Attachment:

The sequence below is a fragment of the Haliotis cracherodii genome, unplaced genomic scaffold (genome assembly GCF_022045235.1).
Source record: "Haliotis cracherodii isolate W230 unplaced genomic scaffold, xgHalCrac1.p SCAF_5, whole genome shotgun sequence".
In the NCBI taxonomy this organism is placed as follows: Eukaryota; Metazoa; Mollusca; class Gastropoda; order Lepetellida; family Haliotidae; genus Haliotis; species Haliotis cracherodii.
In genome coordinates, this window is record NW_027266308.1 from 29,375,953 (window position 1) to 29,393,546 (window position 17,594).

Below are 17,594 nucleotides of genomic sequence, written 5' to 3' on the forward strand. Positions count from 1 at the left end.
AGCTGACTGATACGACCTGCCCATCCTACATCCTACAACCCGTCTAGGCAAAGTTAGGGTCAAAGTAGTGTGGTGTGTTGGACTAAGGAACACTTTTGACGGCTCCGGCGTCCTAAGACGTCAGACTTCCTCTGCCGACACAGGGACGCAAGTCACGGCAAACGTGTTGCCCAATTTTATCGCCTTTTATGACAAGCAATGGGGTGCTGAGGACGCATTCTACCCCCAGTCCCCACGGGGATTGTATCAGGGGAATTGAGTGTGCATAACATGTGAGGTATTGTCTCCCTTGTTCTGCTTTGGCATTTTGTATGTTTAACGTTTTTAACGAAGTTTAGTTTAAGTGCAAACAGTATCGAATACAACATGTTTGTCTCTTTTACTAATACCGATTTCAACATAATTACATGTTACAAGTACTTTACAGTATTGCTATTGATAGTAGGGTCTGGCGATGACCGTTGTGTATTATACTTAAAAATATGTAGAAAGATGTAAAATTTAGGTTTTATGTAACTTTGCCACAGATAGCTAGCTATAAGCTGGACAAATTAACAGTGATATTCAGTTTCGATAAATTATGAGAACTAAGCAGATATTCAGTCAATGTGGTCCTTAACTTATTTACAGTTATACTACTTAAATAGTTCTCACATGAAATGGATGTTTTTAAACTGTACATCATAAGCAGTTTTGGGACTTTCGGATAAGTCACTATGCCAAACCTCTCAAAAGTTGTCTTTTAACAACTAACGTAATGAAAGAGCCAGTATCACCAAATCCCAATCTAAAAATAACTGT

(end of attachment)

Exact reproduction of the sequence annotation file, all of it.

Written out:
The sequence below is a fragment of the Haliotis cracherodii genome, unplaced genomic scaffold (genome assembly GCF_022045235.1).
Source record: "Haliotis cracherodii isolate W230 unplaced genomic scaffold, xgHalCrac1.p SCAF_5, whole genome shotgun sequence".
In the NCBI taxonomy this organism is placed as follows: Eukaryota; Metazoa; Mollusca; class Gastropoda; order Lepetellida; family Haliotidae; genus Haliotis; species Haliotis cracherodii.
In genome coordinates, this window is record NW_027266308.1 from 29,375,953 (window position 1) to 29,393,546 (window position 17,594).

Below are 17,594 nucleotides of genomic sequence, written 5' to 3' on the forward strand. Positions count from 1 at the left end.
AGCTGACTGATACGACCTGCCCATCCTACATCCTACAACCCGTCTAGGCAAAGTTAGGGTCAAAGTAGTGTGGTGTGTTGGACTAAGGAACACTTTTGACGGCTCCGGCGTCCTAAGACGTCAGACTTCCTCTGCCGACACAGGGACGCAAGTCACGGCAAACGTGTTGCCCAATTTTATCGCCTTTTATGACAAGCAATGGGGTGCTGAGGACGCATTCTACCCCCAGTCCCCACGGGGATTGTATCAGGGGAATTGAGTGTGCATAACATGTGAGGTATTGTCTCCCTTGTTCTGCTTTGGCATTTTGTATGTTTAACGTTTTTAACGAAGTTTAGTTTAAGTGCAAACAGTATCGAATACAACATGTTTGTCTCTTTTACTAATACCGATTTCAACATAATTACATGTTACAAGTACTTTACAGTATTGCTATTGATAGTAGGGTCTGGCGATGACCGTTGTGTATTATACTTAAAAATATGTAGAAAGATGTAAAATTTAGGTTTTATGTAACTTTGCCACAGATAGCTAGCTATAAGCTGGACAAATTAACAGTGATATTCAGTTTCGATAAATTATGAGAACTAAGCAGATATTCAGTCAATGTGGTCCTTAACTTATTTACAGTTATACTACTTAAATAGTTCTCACATGAAATGGATGTTTTTAAACTGTACATCATAAGCAGTTTTGGGACTTTCGGATAAGTCACTATGCCAAACCTCTCAAAAGTTGTCTTTTAACAACTAACGTAATGAAAGAGCCAGTATCACCAAATCCCAATCTAAAAATAACTGT